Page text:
Clark v. Cruz et al
ORDER denying 30 Motion for Reconsideration ; denying 32 Motion for Reconsideration; denying 33 Motion for Reconsideration of Habeas Corpus Judgment of Ex Post Facto Violation (Written Opinion). Signed by Judge Ann D. Montgomery on 11/25/2009. (TLU)
UNITED STATES DISTRICT COURT DISTRICT OF MINNESOTA John Edward Clark, Petitioner, v. M. Cruz, Warden, Respondent. ______________________________________________________________________________ John Edward Clark, pro se. Chad A. Blumenfield, Assistant United States Attorney, Minneapolis, MN, for Respondent. ______________________________________________________________________________ I. INTRODUCTION By Order ("Order") dated August 11, 2009 [Docket No. 28], the undersigned United States District Judge denied Petitioner John Edwards Clark's ("Clark") 28 U.S.C. § 2241 Petition for Writ of Habeas Corpus [Docket No.1], denied as moot Clark's Motion for Temporary Restraining Order [Docket No. 6], and denied Clark's Motion for Temporary Restraining Order [Docket No. 7]. On September 15, 2009, Clark filed two motions under Rule 59(e) of the Federal Rules of Civil Procedure: (1) a Motion to Alter or Amend and Reconsideration of Judgment of Temporary Restraining Order [Docket Nos. 30, 32] and (2) a Motion to Alter or Amend and Reconsideration of Habeas Corpus Judgment of Ex Post Facto Violation [Docket No. 33]. For the reasons discussed below, Clark's motions are denied.1 MEMORANDUM OPINION AND ORDER Civil No. 09-639 ADM/SRN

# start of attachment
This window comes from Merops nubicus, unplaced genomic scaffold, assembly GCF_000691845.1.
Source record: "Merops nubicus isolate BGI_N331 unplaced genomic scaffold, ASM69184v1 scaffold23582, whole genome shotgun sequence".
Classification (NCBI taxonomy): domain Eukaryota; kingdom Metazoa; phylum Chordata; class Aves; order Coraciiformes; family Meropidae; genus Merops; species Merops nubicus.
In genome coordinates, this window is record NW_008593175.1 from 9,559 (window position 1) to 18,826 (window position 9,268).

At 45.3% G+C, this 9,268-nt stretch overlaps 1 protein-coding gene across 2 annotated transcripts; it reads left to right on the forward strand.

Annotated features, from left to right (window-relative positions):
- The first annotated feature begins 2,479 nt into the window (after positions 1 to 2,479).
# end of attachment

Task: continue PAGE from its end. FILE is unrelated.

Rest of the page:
Although the government briefed application of the Dataphase factors, the Court will not address whether Clark has satisfied the test for injunctive relief because the issue is not appropriately before the Court.